KRZYS: That’s the, that’s the could do always way that’s what I do because I’m not you know I’m very comfortable with some of the exercises I do and some of the assessment but I’m not an expert in this one so some of the things I can do what I don’t think, well I just can’t. Can’t help in this kind of ways, I always refer him to Physiotherapy because well they have a better knowledge of this and that’s fine as well. So don’t be you know, cause I think a lot of Therapists say, “Oh I’m not going to send my client to anyone else cause he’s going to steal them!” Is not about this is just about actually looking for you know, your expert in one thing but not in everything so just allow yourself to…
JANE: Yeah, I couldn’t agree more Krzys because I’ve referred lots of people in the past to Massage Therapists and I’ve done a lot and because I, I do a lot you know, I’ve done a lot Massage myself as a Physiotherapist but there’ve been times when I can’t because there’s not enough time or they need a special type of Massage or somebody that can spend longer with them or, or they actually done what I would believe would be a series of treatments. You know they have a chronic kind of stiff muscle or something that I think they’d really need much more, more input from a Massage Therapist for. And I think it’s really important to try and develop those links isn’t it? So for Massage Therapists to develop links with Physios that they do trust and that they do think are beneficial and my experience is not that people poach other people’s clients at all that’s not been my experience and I can see why people might be fearful of that but you know, if you, if you’re having people attracted to Physio Clinic and people are attracted to a Massage Clinic, there, there is more in that! Isn’t it than working solely on your own? You, you end up getting you know, if you think about six degrees of separation, all of their friends and friends of friends, do you know what I mean? So someone that ends up staying with a Physiotherapist, that person might actually have three friends that require a massage, that will come back to you and like you know, and the opposite is true.
KRZYS: I think you are and you are being seen as a better expert because actually you know other experts which actually you know is in the benefit of the person who we’re treating.
JANE: Yeah that’s absolutely right because from the patient’s point of view, the same with Physios is with massage, it’s about the patient. Everything is about the patient! And getting the best outcome for that patient or clients whatever the term you want to use. It’s about getting him the best outcome and so you have a, Physios have a duty to refer them to other people if they feel those other people will give you a better service or get a better outcome. You know and I think that in the N.H.S. you have the opportunity because you can refer them for if they do need an X-ray, they do need a scan or they do need to go to a Podiatrist or they need to see a Specialist or Spine Consultant, you have that network within the N.H.S. and some private clinics have that I know as well. And I think Massage Therapists just a need to develop that. They desperately need to develop that they feel that they trust individuals that they trust have those skills.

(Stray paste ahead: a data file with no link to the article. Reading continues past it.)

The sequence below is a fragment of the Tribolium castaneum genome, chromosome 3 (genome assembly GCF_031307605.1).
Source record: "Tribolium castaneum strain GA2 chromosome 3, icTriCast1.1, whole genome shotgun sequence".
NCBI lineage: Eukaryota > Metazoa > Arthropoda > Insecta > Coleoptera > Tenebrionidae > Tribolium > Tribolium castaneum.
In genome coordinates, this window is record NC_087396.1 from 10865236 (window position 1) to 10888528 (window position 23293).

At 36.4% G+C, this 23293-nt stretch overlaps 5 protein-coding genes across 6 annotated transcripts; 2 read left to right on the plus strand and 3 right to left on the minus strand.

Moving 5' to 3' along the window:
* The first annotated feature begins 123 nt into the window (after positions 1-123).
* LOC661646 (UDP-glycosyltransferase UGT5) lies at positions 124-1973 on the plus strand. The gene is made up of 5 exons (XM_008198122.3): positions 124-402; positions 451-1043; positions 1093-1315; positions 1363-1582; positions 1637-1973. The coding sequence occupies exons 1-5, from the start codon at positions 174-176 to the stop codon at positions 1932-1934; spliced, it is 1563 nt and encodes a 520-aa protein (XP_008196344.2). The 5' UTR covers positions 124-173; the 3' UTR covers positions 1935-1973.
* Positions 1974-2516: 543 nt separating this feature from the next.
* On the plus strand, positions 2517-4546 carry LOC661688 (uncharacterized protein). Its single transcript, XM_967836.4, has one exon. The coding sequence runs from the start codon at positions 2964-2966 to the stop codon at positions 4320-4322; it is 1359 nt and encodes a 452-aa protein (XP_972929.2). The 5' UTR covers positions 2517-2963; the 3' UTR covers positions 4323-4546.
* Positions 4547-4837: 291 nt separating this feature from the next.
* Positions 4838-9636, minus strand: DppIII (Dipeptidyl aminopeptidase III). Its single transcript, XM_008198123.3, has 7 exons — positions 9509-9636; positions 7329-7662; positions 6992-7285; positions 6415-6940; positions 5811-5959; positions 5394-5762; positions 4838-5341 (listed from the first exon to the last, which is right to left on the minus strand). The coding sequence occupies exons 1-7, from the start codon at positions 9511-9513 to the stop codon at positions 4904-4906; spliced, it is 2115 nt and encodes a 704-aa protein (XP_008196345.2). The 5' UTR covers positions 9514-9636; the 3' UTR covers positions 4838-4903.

KRZYS: And I think that you know that’s what’s really powerful to have a network of you know, people you know, in the Therapists around you which actually support, support of each other.
KRZYS: So Jane you really have shared a lot with us today and I really, really appreciate that! So the next question I have for you is because lots of our listeners are either just starting out or maybe they’ve just been business for a while but it’s struggling us, they work on the building their own business. So the next question is, “If you woke up tomorrow morning but you still possess all of the experience and knowledge you currently have, but your business, your books, your PhDs was completely disappeared and forcing you to start from scratch, what would you do?
JANE: Owwh! What would I do? I would, I’d follow my passion for sure! So things that I know I’m passionate about I would just pursue. So I wouldn’t try and get things in a sort of this way. I would give up things sooner that are working and I know that might seem a bit alien that we should you know keep banging away at something and if it’s, it’s to try and get it to work. I think you need to follow, really follow your heart. I, I, I, I, one of my degrees is actually in Management and Business and you know Management, Accounts and stuff like that, it’s in Economics. And I followed that model of Business for a long time and it didn’t work for me and when I started to follow a more, just followed my passion really, whether it felt that it was right for a business point of view but my heart felt right, I got much better results. So that’s what I would do I wouldn’t try and fit into what a Massage Therapists or Physios is supposed to be, I think that’s one of the things that a lot of Massage Therapists suffer from initially. They should be a certain way, they should have a certain room, they should have a certain smelling candle, they should do a certain type of thing. If they’ve done Sports Massage they should do work with sports people and as you know Sports Massage is very broad, you don’t have to work with sports people. You know you sort of feel that you want to fit yourself into what is perceived for that role and you don’t have to. So I would do that differently I would just, I would give on the things aren’t working. I would, I would say, I think this is, this is a quote by someone called Abraham Hicks, but I would “turn my canoe downstream I wouldn’t try to paddle upstream” I’d just turn downstream and go with the flow. And that’s what happened with the Physiotherapy, was that when I stopped, come knocking on the doors trying to get in to be a Physio and I just thought well okay my bad things but then that door open straight away. You know and it’s about effort I would try and do things with less effort if they weren’t, if they weren’t enjoyable, I’d turn away from those and just keep my passion on the things I love for not I you know focus on those!